Abstract Light pollution impacts both intra- and inter-specific interactions, such as interactions between mates and predator–prey interactions. In mobile organisms attracted to artificial lights, the effect of light pollution on these interactions may be intensified. If organisms are repelled by artificial lights, effects of light pollution on intra- and inter-specific interactions may be diminished as organisms move away. However, organisms repelled by artificial lights would likely lose suitable habitat as light pollution expands. Thus, we investigated how light pollution affects both net attraction or repulsion of organisms and effects on intra- and inter-specific interactions. In manipulative field studies using fireflies, we found that Photuris versicolor and Photinus pyralis fireflies were lured to artificial (LED) light at night and that both species were less likely to engage in courtship dialogues (bioluminescent flashing) in light-polluted field plots. Light pollution also lowered the mating success of P. pyralis. P. versicolor is known to prey upon P. pyralis by mimicking the flash patterns of P. pyralis, but we did not find an effect of light pollution on Photuris–Photinus predator–prey interactions. Our study suggests, that for some nocturnal insects, light-polluted areas may act as demographic traps, i.e., areas where immigration exceeds emigration and inhibition of courtship dialogues and mating reduces reproduction. Examining multiple factors affecting population growth in concert is needed to understand and mitigate impacts of light pollution on wildlife.
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ISSN 1439-1791 ISBN Medium
Area Expedition Conference
Notes Approved no
Call Number GFZ @ kyba @ Serial 1978
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Author Girard, M.B.; Kasumovic, M.M.; Elias, D.O.
Title The role of red coloration and song in peacock spider courtship: insights into complex signaling systems Type Journal Article
Year 2018 Publication Behavioral Ecology Abbreviated Journal
Volume in press Issue Pages
Keywords Animals
Abstract Research on animal signaling enhances our understanding of links between sensory processing, decision making, behavior, and evolution. Studies of sexually-selected signals may be particularly informative as mate choice provides access to decision patterns in the way that courtship leads to an easily observable behavioral output in choosers, i.e., mating. Male peacock spiders have some of the most elaborate and varied courtship displays known among animals. Particularly striking to human observers is the diversity of red, orange, and yellow ornaments that males exhibit across the genus. The primary objective of our research was to investigate how these visual ornaments interact with vibratory songs to affect female mating behavior of one species, Maratus volans. Accordingly, we conducted mating trials under a series of experimentally manipulated vibratory and lighting conditions. Contrary to expectation, chromatic characteristics of longer wavelength ornaments are not driving female mate choice decisions, despite their extensive presence on male fans. Instead, our results suggest that contrast is important to females. Additionally, we found that vibratory signals were not necessary and did not increase mating rates. Our study demonstrates the intricacies inherent in complex signaling systems.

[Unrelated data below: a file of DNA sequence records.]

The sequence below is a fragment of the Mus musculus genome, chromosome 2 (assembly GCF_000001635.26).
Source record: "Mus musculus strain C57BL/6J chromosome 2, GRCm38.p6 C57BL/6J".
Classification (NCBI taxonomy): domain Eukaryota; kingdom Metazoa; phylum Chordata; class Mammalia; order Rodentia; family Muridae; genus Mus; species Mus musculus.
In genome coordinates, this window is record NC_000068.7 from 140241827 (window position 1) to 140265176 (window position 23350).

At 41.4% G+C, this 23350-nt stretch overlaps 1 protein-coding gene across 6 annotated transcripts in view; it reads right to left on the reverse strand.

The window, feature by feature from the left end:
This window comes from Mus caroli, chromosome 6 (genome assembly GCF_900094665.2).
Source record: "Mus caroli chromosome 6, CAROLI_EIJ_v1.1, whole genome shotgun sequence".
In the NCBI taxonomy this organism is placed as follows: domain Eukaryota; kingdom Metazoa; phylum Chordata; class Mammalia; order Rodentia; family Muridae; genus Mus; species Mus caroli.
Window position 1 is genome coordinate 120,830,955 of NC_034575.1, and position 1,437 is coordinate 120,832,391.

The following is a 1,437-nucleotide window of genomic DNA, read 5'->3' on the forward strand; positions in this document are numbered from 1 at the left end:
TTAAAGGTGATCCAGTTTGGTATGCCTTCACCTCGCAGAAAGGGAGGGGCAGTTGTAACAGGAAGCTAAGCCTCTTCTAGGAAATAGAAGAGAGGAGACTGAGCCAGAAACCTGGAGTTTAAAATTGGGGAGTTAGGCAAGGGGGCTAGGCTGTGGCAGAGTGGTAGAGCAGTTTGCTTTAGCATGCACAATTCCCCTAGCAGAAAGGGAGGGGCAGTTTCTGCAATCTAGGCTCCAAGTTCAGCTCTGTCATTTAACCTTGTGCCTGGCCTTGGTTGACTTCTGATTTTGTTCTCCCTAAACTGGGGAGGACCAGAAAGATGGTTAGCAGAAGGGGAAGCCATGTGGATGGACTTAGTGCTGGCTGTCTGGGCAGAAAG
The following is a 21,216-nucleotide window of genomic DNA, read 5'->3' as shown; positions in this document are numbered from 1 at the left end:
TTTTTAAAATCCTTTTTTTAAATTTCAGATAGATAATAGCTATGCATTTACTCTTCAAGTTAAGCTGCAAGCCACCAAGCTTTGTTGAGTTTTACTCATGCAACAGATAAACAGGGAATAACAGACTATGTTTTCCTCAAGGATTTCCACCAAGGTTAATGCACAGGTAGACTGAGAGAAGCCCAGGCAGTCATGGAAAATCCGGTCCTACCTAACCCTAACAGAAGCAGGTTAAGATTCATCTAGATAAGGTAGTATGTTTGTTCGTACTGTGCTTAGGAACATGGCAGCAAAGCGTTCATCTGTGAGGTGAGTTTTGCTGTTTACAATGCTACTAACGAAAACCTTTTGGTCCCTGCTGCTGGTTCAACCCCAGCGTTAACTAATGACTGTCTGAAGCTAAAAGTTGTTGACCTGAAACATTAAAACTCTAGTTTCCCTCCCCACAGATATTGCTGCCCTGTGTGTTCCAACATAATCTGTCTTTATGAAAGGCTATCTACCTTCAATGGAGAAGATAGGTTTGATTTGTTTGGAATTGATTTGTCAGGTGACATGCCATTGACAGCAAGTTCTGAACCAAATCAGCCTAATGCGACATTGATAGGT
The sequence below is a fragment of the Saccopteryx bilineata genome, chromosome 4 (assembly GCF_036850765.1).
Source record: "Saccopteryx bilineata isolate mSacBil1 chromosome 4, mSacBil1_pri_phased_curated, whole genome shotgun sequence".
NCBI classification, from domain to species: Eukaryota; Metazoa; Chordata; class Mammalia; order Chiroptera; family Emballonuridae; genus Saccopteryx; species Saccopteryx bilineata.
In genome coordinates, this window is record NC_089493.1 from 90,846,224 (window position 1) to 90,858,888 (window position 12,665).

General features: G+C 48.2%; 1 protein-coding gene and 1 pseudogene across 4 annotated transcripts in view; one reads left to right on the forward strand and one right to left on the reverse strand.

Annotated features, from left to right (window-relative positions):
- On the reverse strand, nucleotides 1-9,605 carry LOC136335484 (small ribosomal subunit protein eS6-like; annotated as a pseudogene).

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ISSN 1045-2249 ISBN Medium
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Notes Approved no
Call Number GFZ @ kyba @ Serial 2027
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Author Maggi, E.; Benedetti-Cecchi, L.
Title Trophic compensation stabilizes marine primary producers exposed to artificial light at night Type Journal Article
Year 2018 Publication Marine Ecology Progress Series Abbreviated Journal Mar. Ecol. Prog. Ser.
Volume 606 Issue Pages 1-5
Keywords Plants; Animals; Ecology
Abstract Artificial light at night (ALAN) is a widespread phenomenon along coastal areas. Despite increasing evidence of pervasive effects of ALAN on patterns of species distribution and abundance, the potential of this emerging threat to alter ecological processes in marine ecosystems has remained largely unexplored. Here, we show how exposure to white LED lighting, comparable to that experienced along local urbanized coasts, significantly enhanced the impact of grazing gastropods on epilithic microphytobenthos (MPB). ALAN increased both the photosynthetic biomass of MPB and the grazing pressure of gastropods, such that consumers compensated for the positive effect of night lighting on primary producers. Our results indicate that trophic interactions can provide a stabilizing compensatory mechanism against ALAN effects in natural food webs.
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Language Summary Language Original Title
Series Editor Series Title Abbreviated Series Title
Series Volume Series Issue Edition
ISSN 0171-8630 ISBN Medium
Area Expedition Conference
Notes Approved no
Call Number GFZ @ kyba @ Serial 2063